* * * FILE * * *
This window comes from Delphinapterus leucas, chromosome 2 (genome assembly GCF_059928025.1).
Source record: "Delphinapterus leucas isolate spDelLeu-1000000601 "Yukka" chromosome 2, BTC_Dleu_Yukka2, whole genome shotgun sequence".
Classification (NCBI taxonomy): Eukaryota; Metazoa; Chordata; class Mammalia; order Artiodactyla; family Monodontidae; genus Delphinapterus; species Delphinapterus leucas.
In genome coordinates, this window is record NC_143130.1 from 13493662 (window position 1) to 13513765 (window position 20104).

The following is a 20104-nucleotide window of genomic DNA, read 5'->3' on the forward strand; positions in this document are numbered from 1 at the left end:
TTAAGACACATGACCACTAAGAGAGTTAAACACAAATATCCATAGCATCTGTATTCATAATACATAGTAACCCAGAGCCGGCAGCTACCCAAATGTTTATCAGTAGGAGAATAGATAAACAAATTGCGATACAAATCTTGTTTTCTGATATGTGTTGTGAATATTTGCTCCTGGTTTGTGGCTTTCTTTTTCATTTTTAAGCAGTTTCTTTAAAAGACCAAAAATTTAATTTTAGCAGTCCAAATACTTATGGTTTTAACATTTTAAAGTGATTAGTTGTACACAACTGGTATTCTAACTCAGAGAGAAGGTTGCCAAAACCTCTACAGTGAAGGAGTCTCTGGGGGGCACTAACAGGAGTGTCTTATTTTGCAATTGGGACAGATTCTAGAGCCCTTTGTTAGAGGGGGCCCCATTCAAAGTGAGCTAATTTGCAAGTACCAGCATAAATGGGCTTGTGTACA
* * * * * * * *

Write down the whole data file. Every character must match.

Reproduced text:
This window comes from Delphinapterus leucas, chromosome 2 (genome assembly GCF_059928025.1).
Source record: "Delphinapterus leucas isolate spDelLeu-1000000601 "Yukka" chromosome 2, BTC_Dleu_Yukka2, whole genome shotgun sequence".
Classification (NCBI taxonomy): Eukaryota; Metazoa; Chordata; class Mammalia; order Artiodactyla; family Monodontidae; genus Delphinapterus; species Delphinapterus leucas.
In genome coordinates, this window is record NC_143130.1 from 13493662 (window position 1) to 13513765 (window position 20104).

The following is a 20104-nucleotide window of genomic DNA, read 5'->3' on the forward strand; positions in this document are numbered from 1 at the left end:
TTAAGACACATGACCACTAAGAGAGTTAAACACAAATATCCATAGCATCTGTATTCATAATACATAGTAACCCAGAGCCGGCAGCTACCCAAATGTTTATCAGTAGGAGAATAGATAAACAAATTGCGATACAAATCTTGTTTTCTGATATGTGTTGTGAATATTTGCTCCTGGTTTGTGGCTTTCTTTTTCATTTTTAAGCAGTTTCTTTAAAAGACCAAAAATTTAATTTTAGCAGTCCAAATACTTATGGTTTTAACATTTTAAAGTGATTAGTTGTACACAACTGGTATTCTAACTCAGAGAGAAGGTTGCCAAAACCTCTACAGTGAAGGAGTCTCTGGGGGGCACTAACAGGAGTGTCTTATTTTGCAATTGGGACAGATTCTAGAGCCCTTTGTTAGAGGGGGCCCCATTCAAAGTGAGCTAATTTGCAAGTACCAGCATAAATGGGCTTGTGTACA